How do I know if the graft is functioning effectively?
There are two signs that indicate a dialysis access site is functioning well. When you slide your fingertips over the site you should feel a gentle vibration, which is called a “thrill.” Another sign is when listening with a stethoscope a loud swishing noise will be heard called a “bruit.” If both of these signs are present and normal, the graft is still in good condition. If not, there may be a narrowing within the graft as a result of blood clot collection. If there is bruising or discoloration close to the graft site, this could indicate that part of the graft wall was punctured and may require repair as well. The site may need to be reopened and repaired, or it may be possible to insert a thin flexible tube called a catheter through the site and use a balloon to widen the opening of the graft and improve blood flow.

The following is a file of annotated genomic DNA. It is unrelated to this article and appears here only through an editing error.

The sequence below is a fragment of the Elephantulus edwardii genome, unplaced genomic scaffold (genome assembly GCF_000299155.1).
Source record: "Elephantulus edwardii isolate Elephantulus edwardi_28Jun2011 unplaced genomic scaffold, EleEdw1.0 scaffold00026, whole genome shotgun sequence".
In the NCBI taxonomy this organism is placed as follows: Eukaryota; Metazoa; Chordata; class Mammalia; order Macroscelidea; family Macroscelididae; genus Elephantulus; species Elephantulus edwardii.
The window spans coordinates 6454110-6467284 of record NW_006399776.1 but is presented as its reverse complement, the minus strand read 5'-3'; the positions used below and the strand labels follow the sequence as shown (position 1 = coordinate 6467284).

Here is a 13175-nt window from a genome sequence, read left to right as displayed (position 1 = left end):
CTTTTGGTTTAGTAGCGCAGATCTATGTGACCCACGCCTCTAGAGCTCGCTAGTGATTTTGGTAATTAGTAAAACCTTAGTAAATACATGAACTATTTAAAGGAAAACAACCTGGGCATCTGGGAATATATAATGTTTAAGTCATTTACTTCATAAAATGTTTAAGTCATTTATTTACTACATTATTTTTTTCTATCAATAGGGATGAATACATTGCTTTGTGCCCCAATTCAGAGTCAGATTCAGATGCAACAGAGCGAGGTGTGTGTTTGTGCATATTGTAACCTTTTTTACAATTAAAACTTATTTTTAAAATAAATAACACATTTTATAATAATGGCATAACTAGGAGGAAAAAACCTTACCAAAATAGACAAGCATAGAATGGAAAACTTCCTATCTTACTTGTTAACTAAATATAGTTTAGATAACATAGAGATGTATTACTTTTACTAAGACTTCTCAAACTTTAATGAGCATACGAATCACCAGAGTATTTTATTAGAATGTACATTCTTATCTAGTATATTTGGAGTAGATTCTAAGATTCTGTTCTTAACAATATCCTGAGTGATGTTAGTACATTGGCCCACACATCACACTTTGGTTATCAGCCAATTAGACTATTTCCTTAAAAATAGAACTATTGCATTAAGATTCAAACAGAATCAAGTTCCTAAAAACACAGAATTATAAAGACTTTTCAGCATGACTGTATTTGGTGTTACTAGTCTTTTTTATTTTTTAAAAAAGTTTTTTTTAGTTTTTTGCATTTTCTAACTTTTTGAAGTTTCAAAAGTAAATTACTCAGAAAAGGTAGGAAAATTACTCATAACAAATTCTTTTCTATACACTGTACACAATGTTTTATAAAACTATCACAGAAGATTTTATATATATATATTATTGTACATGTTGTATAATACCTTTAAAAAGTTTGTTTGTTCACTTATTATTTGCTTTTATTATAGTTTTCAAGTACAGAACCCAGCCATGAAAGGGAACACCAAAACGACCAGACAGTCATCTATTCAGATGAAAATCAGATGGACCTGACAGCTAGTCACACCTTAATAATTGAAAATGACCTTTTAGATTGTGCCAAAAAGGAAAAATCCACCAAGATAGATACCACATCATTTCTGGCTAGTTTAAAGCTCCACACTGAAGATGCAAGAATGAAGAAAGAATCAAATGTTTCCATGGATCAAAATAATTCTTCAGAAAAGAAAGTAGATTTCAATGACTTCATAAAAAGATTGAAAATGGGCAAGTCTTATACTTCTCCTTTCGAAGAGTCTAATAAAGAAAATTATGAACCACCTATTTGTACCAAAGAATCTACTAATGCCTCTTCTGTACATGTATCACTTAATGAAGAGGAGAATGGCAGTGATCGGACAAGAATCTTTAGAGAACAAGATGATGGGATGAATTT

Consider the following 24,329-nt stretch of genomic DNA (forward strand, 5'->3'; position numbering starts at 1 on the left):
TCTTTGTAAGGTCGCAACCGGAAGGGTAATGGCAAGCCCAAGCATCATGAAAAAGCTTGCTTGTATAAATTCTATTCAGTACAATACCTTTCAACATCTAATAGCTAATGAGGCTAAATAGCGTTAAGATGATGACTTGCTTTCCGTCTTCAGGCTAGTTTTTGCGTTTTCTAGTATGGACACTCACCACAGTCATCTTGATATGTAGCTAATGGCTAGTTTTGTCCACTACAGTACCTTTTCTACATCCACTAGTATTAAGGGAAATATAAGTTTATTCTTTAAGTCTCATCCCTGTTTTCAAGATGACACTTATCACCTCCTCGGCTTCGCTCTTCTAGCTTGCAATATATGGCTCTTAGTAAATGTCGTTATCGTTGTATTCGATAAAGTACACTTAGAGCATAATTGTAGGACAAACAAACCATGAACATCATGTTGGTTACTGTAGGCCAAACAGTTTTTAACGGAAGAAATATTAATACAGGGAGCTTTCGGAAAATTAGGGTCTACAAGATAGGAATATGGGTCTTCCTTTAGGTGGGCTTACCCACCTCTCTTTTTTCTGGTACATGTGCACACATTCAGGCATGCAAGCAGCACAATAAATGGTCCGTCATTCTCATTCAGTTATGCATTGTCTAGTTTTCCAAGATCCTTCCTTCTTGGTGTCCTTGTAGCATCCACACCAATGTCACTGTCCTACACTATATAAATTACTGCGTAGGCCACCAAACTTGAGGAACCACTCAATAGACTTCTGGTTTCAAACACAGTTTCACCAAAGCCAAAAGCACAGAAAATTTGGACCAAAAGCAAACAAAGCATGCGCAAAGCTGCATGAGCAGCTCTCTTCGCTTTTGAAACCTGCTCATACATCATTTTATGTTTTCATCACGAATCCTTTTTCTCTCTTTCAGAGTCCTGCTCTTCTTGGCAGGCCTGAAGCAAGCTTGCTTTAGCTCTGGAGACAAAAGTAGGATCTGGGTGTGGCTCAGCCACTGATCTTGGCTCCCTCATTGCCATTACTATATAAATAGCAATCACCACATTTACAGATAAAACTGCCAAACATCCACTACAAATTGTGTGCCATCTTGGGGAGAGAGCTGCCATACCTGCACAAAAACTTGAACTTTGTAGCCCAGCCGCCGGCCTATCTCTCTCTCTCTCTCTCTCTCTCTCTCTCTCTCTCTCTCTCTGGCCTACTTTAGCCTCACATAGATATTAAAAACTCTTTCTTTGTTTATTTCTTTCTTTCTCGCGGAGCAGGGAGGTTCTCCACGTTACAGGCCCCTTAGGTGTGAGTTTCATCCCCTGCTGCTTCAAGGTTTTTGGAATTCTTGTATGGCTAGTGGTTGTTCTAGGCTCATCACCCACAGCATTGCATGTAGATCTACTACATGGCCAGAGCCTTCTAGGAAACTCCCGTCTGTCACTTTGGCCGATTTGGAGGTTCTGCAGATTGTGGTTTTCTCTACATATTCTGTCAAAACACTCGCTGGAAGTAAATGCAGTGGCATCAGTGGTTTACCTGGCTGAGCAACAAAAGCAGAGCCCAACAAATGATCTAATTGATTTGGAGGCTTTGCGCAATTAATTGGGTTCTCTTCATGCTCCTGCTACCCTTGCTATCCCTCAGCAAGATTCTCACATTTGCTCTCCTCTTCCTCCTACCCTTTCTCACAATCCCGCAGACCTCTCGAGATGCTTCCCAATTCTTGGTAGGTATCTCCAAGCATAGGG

What are signs or symptoms I should report?
It is very important to protect your dialysis access site! Do not compress the arm containing the site with tight clothing or jewelry and do not rest anything heavy against it. Remember that it should never be used for routine blood draws, as an IV site for medications or fluids, or as an arm for blood pressure cuff readings. Signs or symptoms that are potentially dangerous and need to be reported include:
- Signs of infection at the access site, such as redness, swelling, or drainage of pus
- A large bruise spreading away from the graft site following a recent dialysis session
- A pulsating hard knot under the skin
- Lack of bruit or thrill
- Coldness, paleness, aching, or tingling in the extremity with the access site